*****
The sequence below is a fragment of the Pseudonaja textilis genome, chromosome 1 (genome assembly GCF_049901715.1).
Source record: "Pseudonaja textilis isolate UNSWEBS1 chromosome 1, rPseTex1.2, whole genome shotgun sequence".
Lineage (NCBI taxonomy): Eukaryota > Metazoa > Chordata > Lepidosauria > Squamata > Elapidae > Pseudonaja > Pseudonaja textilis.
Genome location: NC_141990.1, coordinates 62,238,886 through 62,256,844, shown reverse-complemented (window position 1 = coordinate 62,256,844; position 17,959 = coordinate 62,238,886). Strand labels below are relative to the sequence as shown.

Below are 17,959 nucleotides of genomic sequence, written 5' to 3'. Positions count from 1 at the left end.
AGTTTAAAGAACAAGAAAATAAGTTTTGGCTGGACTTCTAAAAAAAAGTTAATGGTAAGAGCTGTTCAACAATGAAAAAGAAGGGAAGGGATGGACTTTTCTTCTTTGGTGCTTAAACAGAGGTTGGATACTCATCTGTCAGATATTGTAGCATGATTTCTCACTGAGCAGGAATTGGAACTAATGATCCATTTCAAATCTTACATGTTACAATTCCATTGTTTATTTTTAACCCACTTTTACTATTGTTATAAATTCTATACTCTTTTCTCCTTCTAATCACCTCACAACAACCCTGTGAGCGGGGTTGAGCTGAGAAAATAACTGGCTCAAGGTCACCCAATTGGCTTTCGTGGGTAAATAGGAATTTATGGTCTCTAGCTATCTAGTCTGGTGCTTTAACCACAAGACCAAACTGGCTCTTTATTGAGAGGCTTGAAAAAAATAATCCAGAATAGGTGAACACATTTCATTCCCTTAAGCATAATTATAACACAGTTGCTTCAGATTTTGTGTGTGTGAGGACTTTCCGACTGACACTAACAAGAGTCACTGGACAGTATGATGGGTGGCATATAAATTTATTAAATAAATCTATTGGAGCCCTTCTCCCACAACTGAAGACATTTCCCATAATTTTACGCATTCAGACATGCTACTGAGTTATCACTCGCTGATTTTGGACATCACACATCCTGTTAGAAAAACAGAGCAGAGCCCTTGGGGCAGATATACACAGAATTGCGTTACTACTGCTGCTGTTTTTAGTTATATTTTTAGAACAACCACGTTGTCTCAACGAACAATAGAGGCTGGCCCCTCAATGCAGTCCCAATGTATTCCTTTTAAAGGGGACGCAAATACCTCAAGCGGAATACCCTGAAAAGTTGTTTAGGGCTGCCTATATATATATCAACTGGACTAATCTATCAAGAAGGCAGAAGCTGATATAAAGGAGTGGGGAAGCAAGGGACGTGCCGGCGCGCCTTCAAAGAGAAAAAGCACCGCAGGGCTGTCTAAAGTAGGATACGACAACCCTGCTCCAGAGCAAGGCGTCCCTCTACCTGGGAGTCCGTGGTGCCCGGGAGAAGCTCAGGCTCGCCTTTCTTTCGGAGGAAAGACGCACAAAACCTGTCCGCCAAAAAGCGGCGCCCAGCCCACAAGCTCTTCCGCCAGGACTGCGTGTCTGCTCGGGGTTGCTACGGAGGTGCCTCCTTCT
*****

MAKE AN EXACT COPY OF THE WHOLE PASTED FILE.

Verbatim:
The sequence below is a fragment of the Pseudonaja textilis genome, chromosome 1 (genome assembly GCF_049901715.1).
Source record: "Pseudonaja textilis isolate UNSWEBS1 chromosome 1, rPseTex1.2, whole genome shotgun sequence".
Lineage (NCBI taxonomy): Eukaryota > Metazoa > Chordata > Lepidosauria > Squamata > Elapidae > Pseudonaja > Pseudonaja textilis.
Genome location: NC_141990.1, coordinates 62,238,886 through 62,256,844, shown reverse-complemented (window position 1 = coordinate 62,256,844; position 17,959 = coordinate 62,238,886). Strand labels below are relative to the sequence as shown.

Below are 17,959 nucleotides of genomic sequence, written 5' to 3'. Positions count from 1 at the left end.
AGTTTAAAGAACAAGAAAATAAGTTTTGGCTGGACTTCTAAAAAAAAGTTAATGGTAAGAGCTGTTCAACAATGAAAAAGAAGGGAAGGGATGGACTTTTCTTCTTTGGTGCTTAAACAGAGGTTGGATACTCATCTGTCAGATATTGTAGCATGATTTCTCACTGAGCAGGAATTGGAACTAATGATCCATTTCAAATCTTACATGTTACAATTCCATTGTTTATTTTTAACCCACTTTTACTATTGTTATAAATTCTATACTCTTTTCTCCTTCTAATCACCTCACAACAACCCTGTGAGCGGGGTTGAGCTGAGAAAATAACTGGCTCAAGGTCACCCAATTGGCTTTCGTGGGTAAATAGGAATTTATGGTCTCTAGCTATCTAGTCTGGTGCTTTAACCACAAGACCAAACTGGCTCTTTATTGAGAGGCTTGAAAAAAATAATCCAGAATAGGTGAACACATTTCATTCCCTTAAGCATAATTATAACACAGTTGCTTCAGATTTTGTGTGTGTGAGGACTTTCCGACTGACACTAACAAGAGTCACTGGACAGTATGATGGGTGGCATATAAATTTATTAAATAAATCTATTGGAGCCCTTCTCCCACAACTGAAGACATTTCCCATAATTTTACGCATTCAGACATGCTACTGAGTTATCACTCGCTGATTTTGGACATCACACATCCTGTTAGAAAAACAGAGCAGAGCCCTTGGGGCAGATATACACAGAATTGCGTTACTACTGCTGCTGTTTTTAGTTATATTTTTAGAACAACCACGTTGTCTCAACGAACAATAGAGGCTGGCCCCTCAATGCAGTCCCAATGTATTCCTTTTAAAGGGGACGCAAATACCTCAAGCGGAATACCCTGAAAAGTTGTTTAGGGCTGCCTATATATATATCAACTGGACTAATCTATCAAGAAGGCAGAAGCTGATATAAAGGAGTGGGGAAGCAAGGGACGTGCCGGCGCGCCTTCAAAGAGAAAAAGCACCGCAGGGCTGTCTAAAGTAGGATACGACAACCCTGCTCCAGAGCAAGGCGTCCCTCTACCTGGGAGTCCGTGGTGCCCGGGAGAAGCTCAGGCTCGCCTTTCTTTCGGAGGAAAGACGCACAAAACCTGTCCGCCAAAAAGCGGCGCCCAGCCCACAAGCTCTTCCGCCAGGACTGCGTGTCTGCTCGGGGTTGCTACGGAGGTGCCTCCTTCT